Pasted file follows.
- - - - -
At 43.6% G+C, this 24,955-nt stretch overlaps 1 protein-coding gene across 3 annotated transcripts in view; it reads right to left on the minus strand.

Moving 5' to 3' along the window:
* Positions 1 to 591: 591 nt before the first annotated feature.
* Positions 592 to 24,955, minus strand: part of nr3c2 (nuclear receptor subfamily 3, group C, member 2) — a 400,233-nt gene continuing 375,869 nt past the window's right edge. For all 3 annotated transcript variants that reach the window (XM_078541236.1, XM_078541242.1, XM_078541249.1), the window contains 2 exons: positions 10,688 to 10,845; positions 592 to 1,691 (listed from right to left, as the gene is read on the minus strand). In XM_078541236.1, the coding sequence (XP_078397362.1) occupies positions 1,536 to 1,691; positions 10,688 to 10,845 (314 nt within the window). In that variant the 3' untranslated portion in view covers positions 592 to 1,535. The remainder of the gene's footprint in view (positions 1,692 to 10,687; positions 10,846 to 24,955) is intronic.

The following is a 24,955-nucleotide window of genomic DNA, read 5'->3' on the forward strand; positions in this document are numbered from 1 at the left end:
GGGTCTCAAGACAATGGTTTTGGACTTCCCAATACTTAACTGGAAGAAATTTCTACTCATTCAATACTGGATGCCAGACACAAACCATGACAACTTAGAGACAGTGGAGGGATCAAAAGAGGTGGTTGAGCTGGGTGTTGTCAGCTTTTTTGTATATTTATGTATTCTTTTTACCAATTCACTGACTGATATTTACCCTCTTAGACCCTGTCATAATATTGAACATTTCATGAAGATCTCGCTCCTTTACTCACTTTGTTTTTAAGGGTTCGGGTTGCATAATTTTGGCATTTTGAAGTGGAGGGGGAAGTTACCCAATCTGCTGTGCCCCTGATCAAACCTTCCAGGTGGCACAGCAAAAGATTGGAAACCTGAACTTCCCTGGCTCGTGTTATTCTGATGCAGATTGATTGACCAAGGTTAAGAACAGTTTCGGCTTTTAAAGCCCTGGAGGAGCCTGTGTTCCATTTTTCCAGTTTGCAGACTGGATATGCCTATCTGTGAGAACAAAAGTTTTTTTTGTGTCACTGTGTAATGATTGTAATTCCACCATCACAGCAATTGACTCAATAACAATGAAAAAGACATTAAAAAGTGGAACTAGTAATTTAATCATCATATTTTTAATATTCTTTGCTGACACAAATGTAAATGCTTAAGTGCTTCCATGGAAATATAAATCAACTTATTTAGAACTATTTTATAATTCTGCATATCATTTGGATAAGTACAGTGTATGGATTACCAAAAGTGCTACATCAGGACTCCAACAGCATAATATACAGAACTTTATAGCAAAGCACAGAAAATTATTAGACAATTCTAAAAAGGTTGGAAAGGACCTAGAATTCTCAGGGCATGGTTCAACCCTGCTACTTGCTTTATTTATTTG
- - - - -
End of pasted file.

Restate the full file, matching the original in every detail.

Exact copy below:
At 43.6% G+C, this 24,955-nt stretch overlaps 1 protein-coding gene across 3 annotated transcripts in view; it reads right to left on the minus strand.

Moving 5' to 3' along the window:
* Positions 1 to 591: 591 nt before the first annotated feature.
* Positions 592 to 24,955, minus strand: part of nr3c2 (nuclear receptor subfamily 3, group C, member 2) — a 400,233-nt gene continuing 375,869 nt past the window's right edge. For all 3 annotated transcript variants that reach the window (XM_078541236.1, XM_078541242.1, XM_078541249.1), the window contains 2 exons: positions 10,688 to 10,845; positions 592 to 1,691 (listed from right to left, as the gene is read on the minus strand). In XM_078541236.1, the coding sequence (XP_078397362.1) occupies positions 1,536 to 1,691; positions 10,688 to 10,845 (314 nt within the window). In that variant the 3' untranslated portion in view covers positions 592 to 1,535. The remainder of the gene's footprint in view (positions 1,692 to 10,687; positions 10,846 to 24,955) is intronic.

The following is a 24,955-nucleotide window of genomic DNA, read 5'->3' on the forward strand; positions in this document are numbered from 1 at the left end:
GGGTCTCAAGACAATGGTTTTGGACTTCCCAATACTTAACTGGAAGAAATTTCTACTCATTCAATACTGGATGCCAGACACAAACCATGACAACTTAGAGACAGTGGAGGGATCAAAAGAGGTGGTTGAGCTGGGTGTTGTCAGCTTTTTTGTATATTTATGTATTCTTTTTACCAATTCACTGACTGATATTTACCCTCTTAGACCCTGTCATAATATTGAACATTTCATGAAGATCTCGCTCCTTTACTCACTTTGTTTTTAAGGGTTCGGGTTGCATAATTTTGGCATTTTGAAGTGGAGGGGGAAGTTACCCAATCTGCTGTGCCCCTGATCAAACCTTCCAGGTGGCACAGCAAAAGATTGGAAACCTGAACTTCCCTGGCTCGTGTTATTCTGATGCAGATTGATTGACCAAGGTTAAGAACAGTTTCGGCTTTTAAAGCCCTGGAGGAGCCTGTGTTCCATTTTTCCAGTTTGCAGACTGGATATGCCTATCTGTGAGAACAAAAGTTTTTTTTGTGTCACTGTGTAATGATTGTAATTCCACCATCACAGCAATTGACTCAATAACAATGAAAAAGACATTAAAAAGTGGAACTAGTAATTTAATCATCATATTTTTAATATTCTTTGCTGACACAAATGTAAATGCTTAAGTGCTTCCATGGAAATATAAATCAACTTATTTAGAACTATTTTATAATTCTGCATATCATTTGGATAAGTACAGTGTATGGATTACCAAAAGTGCTACATCAGGACTCCAACAGCATAATATACAGAACTTTATAGCAAAGCACAGAAAATTATTAGACAATTCTAAAAAGGTTGGAAAGGACCTAGAATTCTCAGGGCATGGTTCAACCCTGCTACTTGCTTTATTTATTTG